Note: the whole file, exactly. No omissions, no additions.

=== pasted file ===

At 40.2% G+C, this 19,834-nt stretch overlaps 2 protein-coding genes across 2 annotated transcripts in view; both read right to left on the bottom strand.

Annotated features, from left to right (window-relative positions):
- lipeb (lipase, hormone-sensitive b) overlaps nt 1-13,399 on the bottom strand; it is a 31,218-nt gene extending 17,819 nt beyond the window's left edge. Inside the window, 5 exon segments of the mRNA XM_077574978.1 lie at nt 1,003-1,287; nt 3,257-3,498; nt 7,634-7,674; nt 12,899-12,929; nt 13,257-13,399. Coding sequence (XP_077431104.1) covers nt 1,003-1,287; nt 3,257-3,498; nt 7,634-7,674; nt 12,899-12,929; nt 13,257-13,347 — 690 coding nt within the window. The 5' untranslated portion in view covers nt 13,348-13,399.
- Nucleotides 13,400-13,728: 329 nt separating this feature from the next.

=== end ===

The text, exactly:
At 40.2% G+C, this 19,834-nt stretch overlaps 2 protein-coding genes across 2 annotated transcripts in view; both read right to left on the bottom strand.

Annotated features, from left to right (window-relative positions):
- lipeb (lipase, hormone-sensitive b) overlaps nt 1-13,399 on the bottom strand; it is a 31,218-nt gene extending 17,819 nt beyond the window's left edge. Inside the window, 5 exon segments of the mRNA XM_077574978.1 lie at nt 1,003-1,287; nt 3,257-3,498; nt 7,634-7,674; nt 12,899-12,929; nt 13,257-13,399. Coding sequence (XP_077431104.1) covers nt 1,003-1,287; nt 3,257-3,498; nt 7,634-7,674; nt 12,899-12,929; nt 13,257-13,347 — 690 coding nt within the window. The 5' untranslated portion in view covers nt 13,348-13,399.
- Nucleotides 13,400-13,728: 329 nt separating this feature from the next.